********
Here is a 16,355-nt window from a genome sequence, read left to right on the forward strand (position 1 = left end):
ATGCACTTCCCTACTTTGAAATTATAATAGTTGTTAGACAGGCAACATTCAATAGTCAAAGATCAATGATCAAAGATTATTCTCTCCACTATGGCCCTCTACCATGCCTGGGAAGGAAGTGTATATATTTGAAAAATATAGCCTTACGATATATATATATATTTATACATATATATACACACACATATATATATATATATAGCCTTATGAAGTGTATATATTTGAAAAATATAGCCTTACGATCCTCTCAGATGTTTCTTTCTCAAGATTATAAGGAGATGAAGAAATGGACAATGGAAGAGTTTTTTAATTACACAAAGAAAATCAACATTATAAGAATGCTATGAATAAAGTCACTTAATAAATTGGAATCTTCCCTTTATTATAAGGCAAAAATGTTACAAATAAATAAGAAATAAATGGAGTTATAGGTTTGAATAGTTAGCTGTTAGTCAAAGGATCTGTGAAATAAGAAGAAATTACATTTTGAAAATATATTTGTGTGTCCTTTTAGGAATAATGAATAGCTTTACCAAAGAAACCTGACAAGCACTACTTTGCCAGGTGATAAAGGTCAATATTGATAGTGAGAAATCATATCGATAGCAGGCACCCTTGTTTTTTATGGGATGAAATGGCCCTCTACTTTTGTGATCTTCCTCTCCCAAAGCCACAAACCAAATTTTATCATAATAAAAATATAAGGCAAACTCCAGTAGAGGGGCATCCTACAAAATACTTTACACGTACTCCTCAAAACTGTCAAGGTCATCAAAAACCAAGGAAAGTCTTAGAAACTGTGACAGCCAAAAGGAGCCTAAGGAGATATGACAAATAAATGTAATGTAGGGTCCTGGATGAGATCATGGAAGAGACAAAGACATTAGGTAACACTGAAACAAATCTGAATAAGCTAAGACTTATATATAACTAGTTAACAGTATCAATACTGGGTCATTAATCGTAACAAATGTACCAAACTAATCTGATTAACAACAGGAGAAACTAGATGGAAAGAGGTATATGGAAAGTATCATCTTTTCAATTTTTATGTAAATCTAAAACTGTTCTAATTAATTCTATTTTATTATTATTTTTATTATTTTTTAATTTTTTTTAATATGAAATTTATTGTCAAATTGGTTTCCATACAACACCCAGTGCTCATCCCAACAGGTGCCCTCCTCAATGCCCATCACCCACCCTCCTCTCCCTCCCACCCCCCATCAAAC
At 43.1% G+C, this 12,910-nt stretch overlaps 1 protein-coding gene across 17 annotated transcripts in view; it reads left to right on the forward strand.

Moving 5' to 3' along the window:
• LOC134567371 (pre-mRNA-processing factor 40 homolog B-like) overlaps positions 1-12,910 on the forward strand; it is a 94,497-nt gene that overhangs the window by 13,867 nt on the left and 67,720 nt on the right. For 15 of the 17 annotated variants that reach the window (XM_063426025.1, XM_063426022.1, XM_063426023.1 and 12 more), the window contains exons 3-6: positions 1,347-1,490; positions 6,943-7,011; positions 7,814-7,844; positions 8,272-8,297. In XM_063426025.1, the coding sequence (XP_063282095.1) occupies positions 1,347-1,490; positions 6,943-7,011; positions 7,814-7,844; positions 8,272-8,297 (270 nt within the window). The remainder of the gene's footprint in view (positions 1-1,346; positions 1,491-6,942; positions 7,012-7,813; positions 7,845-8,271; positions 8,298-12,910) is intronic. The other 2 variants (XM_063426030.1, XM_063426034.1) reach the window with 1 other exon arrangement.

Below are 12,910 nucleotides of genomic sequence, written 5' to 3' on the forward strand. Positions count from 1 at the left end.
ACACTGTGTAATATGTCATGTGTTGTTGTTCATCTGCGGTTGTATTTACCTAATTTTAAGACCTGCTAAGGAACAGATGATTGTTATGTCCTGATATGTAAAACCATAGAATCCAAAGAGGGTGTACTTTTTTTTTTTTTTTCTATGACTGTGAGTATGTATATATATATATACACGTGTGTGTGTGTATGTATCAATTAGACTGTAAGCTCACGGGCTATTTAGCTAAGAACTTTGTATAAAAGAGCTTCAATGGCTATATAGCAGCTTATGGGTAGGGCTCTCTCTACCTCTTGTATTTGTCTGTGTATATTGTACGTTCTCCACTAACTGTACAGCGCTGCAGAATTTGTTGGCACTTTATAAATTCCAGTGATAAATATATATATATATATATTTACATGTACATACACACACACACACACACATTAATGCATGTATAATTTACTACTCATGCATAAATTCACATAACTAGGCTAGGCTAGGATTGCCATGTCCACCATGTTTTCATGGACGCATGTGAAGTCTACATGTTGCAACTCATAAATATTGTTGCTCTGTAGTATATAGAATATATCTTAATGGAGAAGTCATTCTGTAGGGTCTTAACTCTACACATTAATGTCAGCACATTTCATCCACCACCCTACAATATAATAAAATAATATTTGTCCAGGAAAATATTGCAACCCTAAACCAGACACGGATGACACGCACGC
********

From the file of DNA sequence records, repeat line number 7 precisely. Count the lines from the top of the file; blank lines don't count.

ACACTGTGTAATATGTCATGTGTTGTTGTTCATCTGCGGTTGTATTTACCTAATTTTAAGACCTGCTAAGGAACAGATGATTGTTATGTCCTGATATGTAAAACCATAGAATCCAAAGAGGGTGTACTTTTTTTTTTTTTTTCTATGACTGTGAGTATGTATATATATATATACACGTGTGTGTGTGTATGTATCAATTAGACTGTAAGCTCACGGGCTATTTAGCTAAGAACTTTGTATAAAAGAGCTTCAATGGCTATATAGCAGCTTATGGGTAGGGCTCTCTCTACCTCTTGTATTTGTCTGTGTATATTGTACGTTCTCCACTAACTGTACAGCGCTGCAGAATTTGTTGGCACTTTATAAATTCCAGTGATAAATATATATATATATATATTTACATGTACATACACACACACACACACACATTAATGCATGTATAATTTACTACTCATGCATAAATTCACATAACTAGGCTAGGCTAGGATTGCCATGTCCACCATGTTTTCATGGACGCATGTGAAGTCTACATGTTGCAACTCATAAATATTGTTGCTCTGTAGTATATAGAATATATCTTAATGGAGAAGTCATTCTGTAGGGTCTTAACTCTACACATTAATGTCAGCACATTTCATCCACCACCCTACAATATAATAAAATAATATTTGTCCAGGAAAATATTGCAACCCTAAACCAGACACGGATGACACGCACGC